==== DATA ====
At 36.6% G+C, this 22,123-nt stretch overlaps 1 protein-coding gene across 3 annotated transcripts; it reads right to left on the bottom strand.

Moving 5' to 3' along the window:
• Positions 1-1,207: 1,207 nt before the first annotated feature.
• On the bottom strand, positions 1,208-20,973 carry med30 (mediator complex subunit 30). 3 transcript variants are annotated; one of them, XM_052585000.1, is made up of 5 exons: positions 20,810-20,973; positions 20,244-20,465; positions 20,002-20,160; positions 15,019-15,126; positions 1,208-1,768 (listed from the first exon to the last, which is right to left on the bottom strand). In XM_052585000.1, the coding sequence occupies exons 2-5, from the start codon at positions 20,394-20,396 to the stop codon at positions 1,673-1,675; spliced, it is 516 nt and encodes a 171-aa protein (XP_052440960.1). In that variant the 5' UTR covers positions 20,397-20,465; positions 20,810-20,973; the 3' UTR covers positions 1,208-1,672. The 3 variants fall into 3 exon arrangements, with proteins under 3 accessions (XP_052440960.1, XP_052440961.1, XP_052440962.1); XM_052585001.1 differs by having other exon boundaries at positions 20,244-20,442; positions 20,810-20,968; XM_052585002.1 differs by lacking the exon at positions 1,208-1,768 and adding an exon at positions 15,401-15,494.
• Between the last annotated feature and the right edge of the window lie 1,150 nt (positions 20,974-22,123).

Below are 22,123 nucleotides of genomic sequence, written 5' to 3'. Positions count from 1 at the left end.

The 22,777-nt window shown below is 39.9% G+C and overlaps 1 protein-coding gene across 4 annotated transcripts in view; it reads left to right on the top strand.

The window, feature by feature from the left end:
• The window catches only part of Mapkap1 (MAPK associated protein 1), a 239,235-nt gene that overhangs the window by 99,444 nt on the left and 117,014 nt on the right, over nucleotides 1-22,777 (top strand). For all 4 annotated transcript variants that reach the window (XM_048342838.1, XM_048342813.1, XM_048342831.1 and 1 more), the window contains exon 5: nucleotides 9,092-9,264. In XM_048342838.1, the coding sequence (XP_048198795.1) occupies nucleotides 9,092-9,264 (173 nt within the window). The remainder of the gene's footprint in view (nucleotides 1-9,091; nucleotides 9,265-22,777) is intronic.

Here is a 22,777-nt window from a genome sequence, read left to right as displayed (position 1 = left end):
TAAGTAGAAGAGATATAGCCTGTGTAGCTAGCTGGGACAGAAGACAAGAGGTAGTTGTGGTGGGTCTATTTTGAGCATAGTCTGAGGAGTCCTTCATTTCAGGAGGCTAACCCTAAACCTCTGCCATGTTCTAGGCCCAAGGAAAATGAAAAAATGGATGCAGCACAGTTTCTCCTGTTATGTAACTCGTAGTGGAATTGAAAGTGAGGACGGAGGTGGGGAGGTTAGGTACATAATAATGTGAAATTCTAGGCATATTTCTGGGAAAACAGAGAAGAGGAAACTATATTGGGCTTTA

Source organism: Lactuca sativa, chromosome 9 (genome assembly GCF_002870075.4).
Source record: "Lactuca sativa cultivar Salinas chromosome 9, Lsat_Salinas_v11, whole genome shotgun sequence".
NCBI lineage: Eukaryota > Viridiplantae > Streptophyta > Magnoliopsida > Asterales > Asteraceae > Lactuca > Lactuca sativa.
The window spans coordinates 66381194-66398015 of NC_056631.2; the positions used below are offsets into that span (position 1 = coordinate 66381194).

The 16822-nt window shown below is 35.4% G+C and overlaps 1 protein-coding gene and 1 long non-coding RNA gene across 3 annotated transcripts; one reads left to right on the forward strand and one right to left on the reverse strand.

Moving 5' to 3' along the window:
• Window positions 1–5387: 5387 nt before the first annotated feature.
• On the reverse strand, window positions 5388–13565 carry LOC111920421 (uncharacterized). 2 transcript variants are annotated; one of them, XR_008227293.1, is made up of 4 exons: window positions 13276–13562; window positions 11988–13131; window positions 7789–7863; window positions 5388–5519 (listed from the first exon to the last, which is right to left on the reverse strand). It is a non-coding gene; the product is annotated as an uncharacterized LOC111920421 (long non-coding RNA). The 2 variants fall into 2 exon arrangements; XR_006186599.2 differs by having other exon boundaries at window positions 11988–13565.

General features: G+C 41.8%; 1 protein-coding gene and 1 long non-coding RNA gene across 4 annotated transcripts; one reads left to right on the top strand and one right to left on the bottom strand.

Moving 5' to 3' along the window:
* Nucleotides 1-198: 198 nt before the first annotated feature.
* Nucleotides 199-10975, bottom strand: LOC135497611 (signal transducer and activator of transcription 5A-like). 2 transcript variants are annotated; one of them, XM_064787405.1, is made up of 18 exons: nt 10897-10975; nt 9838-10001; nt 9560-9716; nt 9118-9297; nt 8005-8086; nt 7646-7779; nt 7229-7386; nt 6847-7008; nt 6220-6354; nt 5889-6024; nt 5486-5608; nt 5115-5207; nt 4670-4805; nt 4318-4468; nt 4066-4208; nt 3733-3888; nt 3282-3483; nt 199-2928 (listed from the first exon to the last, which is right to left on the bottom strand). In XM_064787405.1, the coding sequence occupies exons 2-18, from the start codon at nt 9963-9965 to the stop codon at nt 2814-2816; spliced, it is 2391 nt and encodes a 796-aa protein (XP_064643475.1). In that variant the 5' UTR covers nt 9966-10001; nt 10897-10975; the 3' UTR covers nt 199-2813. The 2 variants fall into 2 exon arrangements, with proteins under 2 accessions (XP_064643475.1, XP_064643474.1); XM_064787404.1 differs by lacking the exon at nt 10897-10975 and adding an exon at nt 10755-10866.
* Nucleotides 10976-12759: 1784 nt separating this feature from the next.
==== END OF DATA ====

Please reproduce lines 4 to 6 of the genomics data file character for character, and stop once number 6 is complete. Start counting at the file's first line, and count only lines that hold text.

• On the bottom strand, positions 1,208-20,973 carry med30 (mediator complex subunit 30). 3 transcript variants are annotated; one of them, XM_052585000.1, is made up of 5 exons: positions 20,810-20,973; positions 20,244-20,465; positions 20,002-20,160; positions 15,019-15,126; positions 1,208-1,768 (listed from the first exon to the last, which is right to left on the bottom strand). In XM_052585000.1, the coding sequence occupies exons 2-5, from the start codon at positions 20,394-20,396 to the stop codon at positions 1,673-1,675; spliced, it is 516 nt and encodes a 171-aa protein (XP_052440960.1). In that variant the 5' UTR covers positions 20,397-20,465; positions 20,810-20,973; the 3' UTR covers positions 1,208-1,672. The 3 variants fall into 3 exon arrangements, with proteins under 3 accessions (XP_052440960.1, XP_052440961.1, XP_052440962.1); XM_052585001.1 differs by having other exon boundaries at positions 20,244-20,442; positions 20,810-20,968; XM_052585002.1 differs by lacking the exon at positions 1,208-1,768 and adding an exon at positions 15,401-15,494.
• Between the last annotated feature and the right edge of the window lie 1,150 nt (positions 20,974-22,123).

Below are 22,123 nucleotides of genomic sequence, written 5' to 3'. Positions count from 1 at the left end.